City Budgets During the Pandemic

Just as it did at the national and state level, the COVID-19 pandemic has wreaked economic havoc on the fiscal conditions of Berkeley, Albany, and Emeryville. Beginning with a sharp decline in economic activity last March, the past year has brought surging unemployment, shuttered local businesses, and massive budget shortfalls to all three cities. These circumstances have had a disproportionate impact on underserved communities — and have forced local leaders to make difficult trade-offs around city services. 

During the summer, the city of Berkeley struggled to close a nearly $40 million shortfall in its budget for the 2020-21 fiscal year, ultimately opting to reduce funding for the Berkeley Police Department. The city also asked its departments to put off non-urgent spending for future years, with the goal of avoiding mass-layoffs of city employees. While some departments were successful in identifying sufficient spending that could be deferred, others — including Berkeley’s fire department — were not. 

Berkeley also saw a tripling of its unemployment rate, with thousands of workers losing their jobs or having their hours reduced. At the same time, individual and commercial tenants alike found themselves unable to meet rent payments. In response, the Berkeley City Council temporarily banned evictions, becoming one of the first cities in the state to do so. 

The city of Berkeley also launched the Berkeley Relief Fund, which provided emergency grants to struggling tenants and small businesses impacted by the pandemic. Economic aid projects like the Relief Fund contributed to the city’s budget shortfalls, as emergency expenditures widened the gap between spending and lowered revenues. 

While the pandemic has led to across-the-board declines in economic activity and city revenues, it has had varying effects on Berkeley, Albany, and Emeryville. While Berkeley experienced a budget shortfall, Emeryville — despite a $12 million fall in revenue — was able to avoid this challenge by drawing on reserves and one-time funds. While much of Berkeley’s revenue loss was the result of the general economic downturn, Emeryville’s loss was attributable to fewer hotel stays within the city. Emeryville’s budget relies heavily on transient occupancy taxes, or taxes on hotel room fees, which fell due to decreased travel and pandemic-related lockdowns.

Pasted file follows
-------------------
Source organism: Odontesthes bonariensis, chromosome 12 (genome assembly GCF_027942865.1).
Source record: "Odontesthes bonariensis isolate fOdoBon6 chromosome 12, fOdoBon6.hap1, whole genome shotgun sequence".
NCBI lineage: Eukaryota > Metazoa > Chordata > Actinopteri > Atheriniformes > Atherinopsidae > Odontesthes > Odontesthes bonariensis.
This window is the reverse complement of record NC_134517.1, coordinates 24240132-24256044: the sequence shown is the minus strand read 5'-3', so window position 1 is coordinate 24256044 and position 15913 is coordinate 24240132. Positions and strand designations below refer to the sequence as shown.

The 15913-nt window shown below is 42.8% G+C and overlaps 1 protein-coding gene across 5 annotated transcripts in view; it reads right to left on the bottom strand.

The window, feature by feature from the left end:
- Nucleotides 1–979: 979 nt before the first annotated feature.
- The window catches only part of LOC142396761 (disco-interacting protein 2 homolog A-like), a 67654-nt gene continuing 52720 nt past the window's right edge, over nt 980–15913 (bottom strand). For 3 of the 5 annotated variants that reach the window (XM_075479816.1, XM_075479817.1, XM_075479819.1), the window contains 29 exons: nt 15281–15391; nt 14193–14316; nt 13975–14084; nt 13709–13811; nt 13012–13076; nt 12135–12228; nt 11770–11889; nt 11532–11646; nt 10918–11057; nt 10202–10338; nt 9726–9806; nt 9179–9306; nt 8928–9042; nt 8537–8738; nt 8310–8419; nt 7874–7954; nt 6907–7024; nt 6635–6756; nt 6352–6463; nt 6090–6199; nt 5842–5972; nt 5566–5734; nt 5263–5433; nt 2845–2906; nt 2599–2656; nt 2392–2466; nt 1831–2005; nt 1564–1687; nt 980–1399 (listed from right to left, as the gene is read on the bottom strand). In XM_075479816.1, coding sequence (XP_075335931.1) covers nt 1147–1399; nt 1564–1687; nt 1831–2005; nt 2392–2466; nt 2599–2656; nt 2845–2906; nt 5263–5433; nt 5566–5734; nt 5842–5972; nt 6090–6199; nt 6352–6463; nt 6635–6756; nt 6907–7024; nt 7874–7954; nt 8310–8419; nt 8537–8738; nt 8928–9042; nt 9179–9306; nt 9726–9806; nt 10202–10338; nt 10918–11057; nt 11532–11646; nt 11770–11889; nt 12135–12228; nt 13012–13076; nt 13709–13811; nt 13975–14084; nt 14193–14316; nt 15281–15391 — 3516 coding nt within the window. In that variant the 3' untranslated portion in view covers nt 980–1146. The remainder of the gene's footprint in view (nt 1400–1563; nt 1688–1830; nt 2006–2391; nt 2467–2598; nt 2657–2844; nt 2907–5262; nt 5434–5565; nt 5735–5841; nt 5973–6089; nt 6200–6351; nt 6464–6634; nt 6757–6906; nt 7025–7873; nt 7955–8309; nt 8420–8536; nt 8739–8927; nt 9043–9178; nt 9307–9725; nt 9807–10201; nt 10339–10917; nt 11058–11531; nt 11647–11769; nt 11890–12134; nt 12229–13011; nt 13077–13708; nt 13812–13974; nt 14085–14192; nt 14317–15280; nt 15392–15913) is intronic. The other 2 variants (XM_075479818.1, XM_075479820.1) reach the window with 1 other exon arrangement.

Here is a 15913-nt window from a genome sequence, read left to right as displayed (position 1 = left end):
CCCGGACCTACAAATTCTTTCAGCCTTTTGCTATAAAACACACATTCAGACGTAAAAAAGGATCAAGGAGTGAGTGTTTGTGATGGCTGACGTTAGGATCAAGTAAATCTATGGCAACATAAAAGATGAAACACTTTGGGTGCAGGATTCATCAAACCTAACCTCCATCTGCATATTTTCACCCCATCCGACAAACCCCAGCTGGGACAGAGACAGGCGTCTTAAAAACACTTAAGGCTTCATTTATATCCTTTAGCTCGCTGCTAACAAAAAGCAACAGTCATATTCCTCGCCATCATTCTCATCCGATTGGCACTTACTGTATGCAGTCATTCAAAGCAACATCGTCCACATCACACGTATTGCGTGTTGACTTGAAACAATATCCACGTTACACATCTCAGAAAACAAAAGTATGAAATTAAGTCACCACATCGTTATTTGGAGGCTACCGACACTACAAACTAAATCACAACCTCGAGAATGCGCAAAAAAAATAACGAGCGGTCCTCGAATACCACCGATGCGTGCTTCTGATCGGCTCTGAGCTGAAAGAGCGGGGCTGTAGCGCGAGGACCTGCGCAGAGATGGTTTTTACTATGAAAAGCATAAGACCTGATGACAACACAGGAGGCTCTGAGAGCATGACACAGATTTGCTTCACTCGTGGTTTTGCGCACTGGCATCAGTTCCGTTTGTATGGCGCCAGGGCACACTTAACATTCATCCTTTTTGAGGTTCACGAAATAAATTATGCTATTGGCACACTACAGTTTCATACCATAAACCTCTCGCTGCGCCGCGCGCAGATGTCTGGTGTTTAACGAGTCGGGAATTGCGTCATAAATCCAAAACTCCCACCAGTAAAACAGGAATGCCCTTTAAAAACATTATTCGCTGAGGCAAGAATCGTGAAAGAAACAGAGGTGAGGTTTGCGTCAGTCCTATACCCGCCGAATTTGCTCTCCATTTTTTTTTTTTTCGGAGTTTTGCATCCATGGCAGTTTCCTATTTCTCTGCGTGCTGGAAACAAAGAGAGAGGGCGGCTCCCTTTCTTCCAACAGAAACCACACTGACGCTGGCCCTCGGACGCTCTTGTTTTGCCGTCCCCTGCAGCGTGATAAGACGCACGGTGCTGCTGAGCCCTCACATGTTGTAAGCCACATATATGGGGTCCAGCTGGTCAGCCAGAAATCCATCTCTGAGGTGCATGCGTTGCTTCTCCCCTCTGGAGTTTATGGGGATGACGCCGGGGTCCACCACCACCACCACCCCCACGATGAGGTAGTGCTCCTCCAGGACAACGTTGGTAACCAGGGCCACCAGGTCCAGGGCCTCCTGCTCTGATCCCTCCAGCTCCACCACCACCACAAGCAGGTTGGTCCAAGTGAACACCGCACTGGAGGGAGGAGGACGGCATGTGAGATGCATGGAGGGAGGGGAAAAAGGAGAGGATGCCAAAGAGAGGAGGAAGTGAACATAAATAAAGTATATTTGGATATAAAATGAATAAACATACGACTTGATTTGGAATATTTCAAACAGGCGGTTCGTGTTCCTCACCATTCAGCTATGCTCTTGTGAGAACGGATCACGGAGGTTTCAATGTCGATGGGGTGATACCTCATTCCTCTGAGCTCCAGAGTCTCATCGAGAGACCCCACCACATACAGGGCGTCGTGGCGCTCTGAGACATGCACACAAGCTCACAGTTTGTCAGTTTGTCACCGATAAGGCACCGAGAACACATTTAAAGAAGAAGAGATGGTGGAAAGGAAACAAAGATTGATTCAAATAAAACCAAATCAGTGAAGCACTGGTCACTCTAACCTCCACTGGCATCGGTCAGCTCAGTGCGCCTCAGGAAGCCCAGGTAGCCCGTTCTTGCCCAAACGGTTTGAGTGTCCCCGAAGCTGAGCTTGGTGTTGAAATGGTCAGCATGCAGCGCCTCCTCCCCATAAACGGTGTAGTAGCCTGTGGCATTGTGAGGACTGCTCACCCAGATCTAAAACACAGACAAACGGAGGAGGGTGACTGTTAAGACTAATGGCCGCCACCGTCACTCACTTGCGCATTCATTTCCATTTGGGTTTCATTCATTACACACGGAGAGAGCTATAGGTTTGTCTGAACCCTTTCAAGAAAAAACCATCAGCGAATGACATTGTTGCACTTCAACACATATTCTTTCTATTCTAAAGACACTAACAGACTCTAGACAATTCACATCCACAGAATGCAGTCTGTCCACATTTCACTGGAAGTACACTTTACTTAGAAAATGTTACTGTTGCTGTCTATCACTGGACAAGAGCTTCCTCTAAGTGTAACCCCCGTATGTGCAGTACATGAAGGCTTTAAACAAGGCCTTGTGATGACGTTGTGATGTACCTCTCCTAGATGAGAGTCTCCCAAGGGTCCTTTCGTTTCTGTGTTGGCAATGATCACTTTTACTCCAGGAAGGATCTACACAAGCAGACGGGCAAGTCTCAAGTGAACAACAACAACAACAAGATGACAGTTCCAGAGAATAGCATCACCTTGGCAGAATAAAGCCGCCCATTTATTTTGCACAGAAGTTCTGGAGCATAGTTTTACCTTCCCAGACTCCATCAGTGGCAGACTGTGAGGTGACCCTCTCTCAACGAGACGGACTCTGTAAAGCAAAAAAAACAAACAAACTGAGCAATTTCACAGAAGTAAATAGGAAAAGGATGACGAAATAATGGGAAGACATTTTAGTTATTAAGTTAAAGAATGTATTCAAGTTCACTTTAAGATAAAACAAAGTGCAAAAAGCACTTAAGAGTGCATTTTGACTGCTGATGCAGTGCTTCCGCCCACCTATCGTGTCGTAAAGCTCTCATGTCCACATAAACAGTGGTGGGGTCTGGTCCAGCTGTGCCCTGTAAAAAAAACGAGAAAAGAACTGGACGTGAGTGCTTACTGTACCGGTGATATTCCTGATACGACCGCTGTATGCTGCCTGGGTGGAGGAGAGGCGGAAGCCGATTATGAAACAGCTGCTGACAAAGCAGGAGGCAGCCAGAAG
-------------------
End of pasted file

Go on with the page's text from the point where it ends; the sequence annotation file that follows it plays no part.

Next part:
According to Emeryville city councilmember Christian Patz, the city is attempting to direct resources towards its most vulnerable populations: housing and food-insecure individuals and families, as well as people of color. 

“The impact of COVID-19 has been disproportionately hard on these communities,” Patz said. “We have increased our funding for in-need groups, such as the rent relief funds we allocated, and we will be allocating our Measure C funds for low-income housing programs. As for social services, we are doing all we can not to impact those budgets.” 

Emeryville city councilmember John J. Bauters explained that the city has chosen to focus its attention on those directly affected by the pandemic, including vulnerable groups. 

“The council took $400,000 from our disaster relief fund to provide emergency rental assistance to very low-income families during COVID-19, and we preserved housing for close to 100 at-risk families,” Bauters said. “We also put over $100,000 into a fund that the county matched, allowing us to help minority-owned businesses with costs. I am proud of the work we have done to prioritize protecting the vulnerable members of our community.”

According to former Albany Mayor Nick Pilch, the city of Albany has suffered less severe revenue declines than larger Bay Area cities like Berkeley. This is because its revenue base is less reliant on business activity and sales taxes (which were significantly reduced due to pandemic closures), and is instead more dependent upon property taxes — which remained stable during the pandemic. City spending also decreased over the past year, as recreational programs and city-run buildings were required to shut down. This, in turn, allowed Albany to save additional funds in order to cover decreased revenues. 

“The pandemic has likely had the greatest effect on the least privileged among us,” Pilch said. “For this reason, we have prioritized social services and upped our efforts to house those experiencing homelessness.” 

-Mattias Hoz

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